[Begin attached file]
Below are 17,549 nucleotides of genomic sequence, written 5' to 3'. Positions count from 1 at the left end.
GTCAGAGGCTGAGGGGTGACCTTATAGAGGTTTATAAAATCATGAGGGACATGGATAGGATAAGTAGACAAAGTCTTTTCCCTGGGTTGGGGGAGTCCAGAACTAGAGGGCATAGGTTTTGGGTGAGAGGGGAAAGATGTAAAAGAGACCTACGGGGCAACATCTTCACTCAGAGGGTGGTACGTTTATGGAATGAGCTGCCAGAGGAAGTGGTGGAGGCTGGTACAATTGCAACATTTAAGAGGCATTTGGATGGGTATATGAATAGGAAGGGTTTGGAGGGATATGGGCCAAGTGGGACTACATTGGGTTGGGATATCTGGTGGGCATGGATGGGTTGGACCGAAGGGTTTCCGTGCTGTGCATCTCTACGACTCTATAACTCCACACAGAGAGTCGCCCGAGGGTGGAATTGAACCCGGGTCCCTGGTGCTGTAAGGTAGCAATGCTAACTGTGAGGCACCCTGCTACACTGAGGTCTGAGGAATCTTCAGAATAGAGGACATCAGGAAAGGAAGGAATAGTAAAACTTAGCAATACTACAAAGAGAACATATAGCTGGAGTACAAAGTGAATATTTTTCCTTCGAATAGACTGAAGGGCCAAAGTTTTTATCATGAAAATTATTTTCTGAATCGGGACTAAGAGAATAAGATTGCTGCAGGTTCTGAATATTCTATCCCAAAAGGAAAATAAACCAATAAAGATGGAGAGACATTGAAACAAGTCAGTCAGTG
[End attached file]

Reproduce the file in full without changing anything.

Below are 17,549 nucleotides of genomic sequence, written 5' to 3'. Positions count from 1 at the left end.
GTCAGAGGCTGAGGGGTGACCTTATAGAGGTTTATAAAATCATGAGGGACATGGATAGGATAAGTAGACAAAGTCTTTTCCCTGGGTTGGGGGAGTCCAGAACTAGAGGGCATAGGTTTTGGGTGAGAGGGGAAAGATGTAAAAGAGACCTACGGGGCAACATCTTCACTCAGAGGGTGGTACGTTTATGGAATGAGCTGCCAGAGGAAGTGGTGGAGGCTGGTACAATTGCAACATTTAAGAGGCATTTGGATGGGTATATGAATAGGAAGGGTTTGGAGGGATATGGGCCAAGTGGGACTACATTGGGTTGGGATATCTGGTGGGCATGGATGGGTTGGACCGAAGGGTTTCCGTGCTGTGCATCTCTACGACTCTATAACTCCACACAGAGAGTCGCCCGAGGGTGGAATTGAACCCGGGTCCCTGGTGCTGTAAGGTAGCAATGCTAACTGTGAGGCACCCTGCTACACTGAGGTCTGAGGAATCTTCAGAATAGAGGACATCAGGAAAGGAAGGAATAGTAAAACTTAGCAATACTACAAAGAGAACATATAGCTGGAGTACAAAGTGAATATTTTTCCTTCGAATAGACTGAAGGGCCAAAGTTTTTATCATGAAAATTATTTTCTGAATCGGGACTAAGAGAATAAGATTGCTGCAGGTTCTGAATATTCTATCCCAAAAGGAAAATAAACCAATAAAGATGGAGAGACATTGAAACAAGTCAGTCAGTG